The content owners need to wise up to this.  I'd pay $20 a month for F1 coverage, if I could dial in and watch a live stream for example.  Fanpass has shown that the infrastructure now exists for this to be viable.  It's just priced beyond my reach now, but only because I have to pay Sky's overheads.  If I could dial into the F1 show directly, then it wouldn't have to cost as much as what Sky's selling it for.  Maybe this will change moving forward, but it's nothing to do with Sky really.  As long as there are sole distributor rights on offer, their business model will be sustainable as there's simply no where else to go here.

 

 

That's a very good point.  America's Cup live video is free in countries where the rights haven't been sold - so the value that Sky is delivering to the NZ viewer in this area is that instead of watching Team NZ for free on the free app, you're meant to pay Sky a silly amount to watch on their service.  Fortunately, I have an Android device whose positioning system seems to be up the creek and it thinks it's in Canada.  But, I'd be more than happy to pay a reasonable amount to the content creator to access this directly - eg through a paid-for app with reasonable global pricing.

 

It's easy to argue that the current model is the only one that would work, but to me the current model is more about the limitations of decade-old technology and attempts to preserve existing monopoly providers than it is about creators selling content efficiently to willing customers.  Otherwise, nobody would need to use legal threats and technology blocks to prevent customer in place A buying the same product as in place B.


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  Reply # 1795388 6-Jun-2017 15:04
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ockel:

 

No.  I'm refuting your claim that video is fundamentally different to every other product.  Video has a mix of exclusive and non-exclusive content like other products.  Where that product derives extra value by nature of its exclusivity (say a Netflix Original or a Ferrari from NZ's exclusive dealer or Tesla from, well, Tesla) then the wholesale supplier can maximise its profit by extracting a premium from the retailer for that exclusive agency.  Similarly the content producers can decide to maximise profit by cutting up the world into regions that maximise the price they get by selling that content on a region by region basis.  You might not like it but its their prerogative as the owner to decide that.  What gives you the right to decide that they cant maximise their profits in the way they see fit?  I loved Breaking Bad but I dont see the value in subscribing to Lightbox for 1 show ergo I wont get to see Better Call Saul.  If I did see the value in subscribing for that content then I'd reach into my pocket.  What I dont do is wail like a little baby and say that it should be available on a nonexclusive basis to all.  

 

 

Bill Gates thought it was his prerogative as an owner to bundle IE with Windows. Why not? What gives anyone the right to decide he can't maximise his profits in the way he sees fit? But the USA and Europe didn't agree. There are, in fact, limits to property ownership.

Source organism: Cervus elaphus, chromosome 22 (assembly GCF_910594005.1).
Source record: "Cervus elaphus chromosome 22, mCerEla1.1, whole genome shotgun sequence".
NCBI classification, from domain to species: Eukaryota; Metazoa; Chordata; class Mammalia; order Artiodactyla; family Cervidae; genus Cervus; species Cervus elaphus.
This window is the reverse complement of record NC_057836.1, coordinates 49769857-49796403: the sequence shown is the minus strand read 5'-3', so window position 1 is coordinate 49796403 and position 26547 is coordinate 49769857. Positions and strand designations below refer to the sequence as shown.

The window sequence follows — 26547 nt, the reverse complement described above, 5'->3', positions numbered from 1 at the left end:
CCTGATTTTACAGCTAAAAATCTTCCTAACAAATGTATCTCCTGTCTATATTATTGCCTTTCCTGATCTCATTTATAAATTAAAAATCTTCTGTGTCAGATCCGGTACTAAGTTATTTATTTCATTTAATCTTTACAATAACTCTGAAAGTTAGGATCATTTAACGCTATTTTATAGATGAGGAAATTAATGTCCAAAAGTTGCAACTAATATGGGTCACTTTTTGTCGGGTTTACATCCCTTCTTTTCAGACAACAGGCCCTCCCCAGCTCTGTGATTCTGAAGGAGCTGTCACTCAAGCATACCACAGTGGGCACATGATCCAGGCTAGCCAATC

I reject your reality and substitute my own. - Adam Savage
 


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  Reply # 1795392 6-Jun-2017 15:12
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ockel:

 

Jaxson:

 

The problem is genuinely content generators opting to sell their wares by an exclusive distributorship model.

 

The only way I can see that changing is by local regulations requiring content to be available by more than one company, and I doubt that's big on anyones agenda.

 

 

 

It's the business model worldwide right now, with regards to how sports rights are sold.

 

Sky negotiated a price for these exclusive rights.  If they didn't win these then someone else would have, but regardless of who wins, the prize is still a sole broadcast rights package.

 

 

 

That's the problem right there.

 

 

 

I can't opt to get my coverage from company B because I don't like the commentary of company A.  There's only ever one company that has won the sole broadcast rights in my geographic area.

 

It really is a don't shoot the messenger/winner situation, and be happy someone in this region actually purchased the rights at all, although to be fair they are often free to all in countries that didn't successfully win a sole distributor contract.

 

The content owners need to wise up to this.  I'd pay $20 a month for F1 coverage, if I could dial in and watch a live stream for example.  Fanpass has shown that the infrastructure now exists for this to be viable.  It's just priced beyond my reach now, but only because I have to pay Sky's overheads.  If I could dial into the F1 show directly, then it wouldn't have to cost as much as what Sky's selling it for.  Maybe this will change moving forward, but it's nothing to do with Sky really.  As long as there are sole distributor rights on offer, their business model will be sustainable as there's simply no where else to go here.

 

 

Yep.  When the sum of the non exclusive rights sales exceeds that of the exclusive rights then it will be sold non exclusively.